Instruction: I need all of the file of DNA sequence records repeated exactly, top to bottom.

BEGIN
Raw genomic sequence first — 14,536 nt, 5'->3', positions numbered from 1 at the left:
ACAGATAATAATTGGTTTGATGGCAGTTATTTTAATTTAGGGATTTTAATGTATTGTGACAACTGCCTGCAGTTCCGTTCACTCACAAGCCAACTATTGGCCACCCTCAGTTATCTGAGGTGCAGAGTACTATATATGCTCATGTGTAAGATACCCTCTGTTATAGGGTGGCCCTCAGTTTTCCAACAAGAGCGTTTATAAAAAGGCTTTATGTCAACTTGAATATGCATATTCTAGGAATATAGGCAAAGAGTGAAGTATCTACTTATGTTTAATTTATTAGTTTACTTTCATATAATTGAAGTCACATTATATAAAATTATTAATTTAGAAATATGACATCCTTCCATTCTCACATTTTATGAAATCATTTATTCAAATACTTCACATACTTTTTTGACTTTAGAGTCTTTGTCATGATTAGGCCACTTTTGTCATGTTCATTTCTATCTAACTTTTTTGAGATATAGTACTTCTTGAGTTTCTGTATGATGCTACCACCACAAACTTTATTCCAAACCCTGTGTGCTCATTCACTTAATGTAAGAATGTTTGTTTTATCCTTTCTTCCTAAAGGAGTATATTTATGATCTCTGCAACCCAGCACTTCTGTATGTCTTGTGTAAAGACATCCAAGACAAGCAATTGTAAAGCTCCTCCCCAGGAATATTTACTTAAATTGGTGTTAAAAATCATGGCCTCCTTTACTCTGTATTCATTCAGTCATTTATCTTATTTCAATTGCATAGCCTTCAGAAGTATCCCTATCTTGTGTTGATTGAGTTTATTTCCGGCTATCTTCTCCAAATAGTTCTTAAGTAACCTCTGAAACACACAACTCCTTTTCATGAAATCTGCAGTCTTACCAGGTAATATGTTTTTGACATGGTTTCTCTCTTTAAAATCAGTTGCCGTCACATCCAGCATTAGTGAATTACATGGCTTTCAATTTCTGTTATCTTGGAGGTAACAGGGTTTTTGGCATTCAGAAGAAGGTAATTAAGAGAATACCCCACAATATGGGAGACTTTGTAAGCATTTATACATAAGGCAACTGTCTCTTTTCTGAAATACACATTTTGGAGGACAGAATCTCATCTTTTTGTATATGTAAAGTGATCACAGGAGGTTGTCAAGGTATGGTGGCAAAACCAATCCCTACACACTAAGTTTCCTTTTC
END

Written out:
Raw genomic sequence first — 14,536 nt, 5'->3', positions numbered from 1 at the left:
ACAGATAATAATTGGTTTGATGGCAGTTATTTTAATTTAGGGATTTTAATGTATTGTGACAACTGCCTGCAGTTCCGTTCACTCACAAGCCAACTATTGGCCACCCTCAGTTATCTGAGGTGCAGAGTACTATATATGCTCATGTGTAAGATACCCTCTGTTATAGGGTGGCCCTCAGTTTTCCAACAAGAGCGTTTATAAAAAGGCTTTATGTCAACTTGAATATGCATATTCTAGGAATATAGGCAAAGAGTGAAGTATCTACTTATGTTTAATTTATTAGTTTACTTTCATATAATTGAAGTCACATTATATAAAATTATTAATTTAGAAATATGACATCCTTCCATTCTCACATTTTATGAAATCATTTATTCAAATACTTCACATACTTTTTTGACTTTAGAGTCTTTGTCATGATTAGGCCACTTTTGTCATGTTCATTTCTATCTAACTTTTTTGAGATATAGTACTTCTTGAGTTTCTGTATGATGCTACCACCACAAACTTTATTCCAAACCCTGTGTGCTCATTCACTTAATGTAAGAATGTTTGTTTTATCCTTTCTTCCTAAAGGAGTATATTTATGATCTCTGCAACCCAGCACTTCTGTATGTCTTGTGTAAAGACATCCAAGACAAGCAATTGTAAAGCTCCTCCCCAGGAATATTTACTTAAATTGGTGTTAAAAATCATGGCCTCCTTTACTCTGTATTCATTCAGTCATTTATCTTATTTCAATTGCATAGCCTTCAGAAGTATCCCTATCTTGTGTTGATTGAGTTTATTTCCGGCTATCTTCTCCAAATAGTTCTTAAGTAACCTCTGAAACACACAACTCCTTTTCATGAAATCTGCAGTCTTACCAGGTAATATGTTTTTGACATGGTTTCTCTCTTTAAAATCAGTTGCCGTCACATCCAGCATTAGTGAATTACATGGCTTTCAATTTCTGTTATCTTGGAGGTAACAGGGTTTTTGGCATTCAGAAGAAGGTAATTAAGAGAATACCCCACAATATGGGAGACTTTGTAAGCATTTATACATAAGGCAACTGTCTCTTTTCTGAAATACACATTTTGGAGGACAGAATCTCATCTTTTTGTATATGTAAAGTGATCACAGGAGGTTGTCAAGGTATGGTGGCAAAACCAATCCCTACACACTAAGTTTCCTTTTC